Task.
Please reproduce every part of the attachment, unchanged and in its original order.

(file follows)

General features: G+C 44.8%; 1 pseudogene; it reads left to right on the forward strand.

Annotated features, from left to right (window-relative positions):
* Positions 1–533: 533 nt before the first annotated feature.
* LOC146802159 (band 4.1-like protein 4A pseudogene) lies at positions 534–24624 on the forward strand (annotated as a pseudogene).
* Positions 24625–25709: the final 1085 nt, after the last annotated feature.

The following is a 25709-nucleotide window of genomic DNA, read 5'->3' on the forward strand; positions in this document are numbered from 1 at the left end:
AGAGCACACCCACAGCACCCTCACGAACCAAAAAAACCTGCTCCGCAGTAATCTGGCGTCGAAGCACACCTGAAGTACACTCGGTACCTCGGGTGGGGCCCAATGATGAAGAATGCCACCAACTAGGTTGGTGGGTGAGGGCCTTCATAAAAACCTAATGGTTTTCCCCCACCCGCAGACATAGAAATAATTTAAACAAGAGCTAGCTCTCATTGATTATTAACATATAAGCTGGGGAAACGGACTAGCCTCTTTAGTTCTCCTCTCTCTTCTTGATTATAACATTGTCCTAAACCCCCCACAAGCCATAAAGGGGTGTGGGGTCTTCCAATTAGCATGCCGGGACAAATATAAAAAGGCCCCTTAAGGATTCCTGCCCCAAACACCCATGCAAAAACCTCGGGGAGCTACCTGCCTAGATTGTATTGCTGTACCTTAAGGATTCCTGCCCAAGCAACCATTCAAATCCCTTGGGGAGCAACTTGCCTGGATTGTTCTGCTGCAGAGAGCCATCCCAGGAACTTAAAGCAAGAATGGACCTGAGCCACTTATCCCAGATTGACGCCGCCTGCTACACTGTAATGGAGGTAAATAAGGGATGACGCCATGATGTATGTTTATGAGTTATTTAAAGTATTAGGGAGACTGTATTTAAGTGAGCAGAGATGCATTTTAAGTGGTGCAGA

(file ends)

General features: G+C 44.8%; 1 pseudogene; it reads left to right on the forward strand.

Annotated features, from left to right (window-relative positions):
* Positions 1–533: 533 nt before the first annotated feature.
* LOC146802159 (band 4.1-like protein 4A pseudogene) lies at positions 534–24624 on the forward strand (annotated as a pseudogene).
* Positions 24625–25709: the final 1085 nt, after the last annotated feature.

The following is a 25709-nucleotide window of genomic DNA, read 5'->3' on the forward strand; positions in this document are numbered from 1 at the left end:
AGAGCACACCCACAGCACCCTCACGAACCAAAAAAACCTGCTCCGCAGTAATCTGGCGTCGAAGCACACCTGAAGTACACTCGGTACCTCGGGTGGGGCCCAATGATGAAGAATGCCACCAACTAGGTTGGTGGGTGAGGGCCTTCATAAAAACCTAATGGTTTTCCCCCACCCGCAGACATAGAAATAATTTAAACAAGAGCTAGCTCTCATTGATTATTAACATATAAGCTGGGGAAACGGACTAGCCTCTTTAGTTCTCCTCTCTCTTCTTGATTATAACATTGTCCTAAACCCCCCACAAGCCATAAAGGGGTGTGGGGTCTTCCAATTAGCATGCCGGGACAAATATAAAAAGGCCCCTTAAGGATTCCTGCCCCAAACACCCATGCAAAAACCTCGGGGAGCTACCTGCCTAGATTGTATTGCTGTACCTTAAGGATTCCTGCCCAAGCAACCATTCAAATCCCTTGGGGAGCAACTTGCCTGGATTGTTCTGCTGCAGAGAGCCATCCCAGGAACTTAAAGCAAGAATGGACCTGAGCCACTTATCCCAGATTGACGCCGCCTGCTACACTGTAATGGAGGTAAATAAGGGATGACGCCATGATGTATGTTTATGAGTTATTTAAAGTATTAGGGAGACTGTATTTAAGTGAGCAGAGATGCATTTTAAGTGGTGCAGA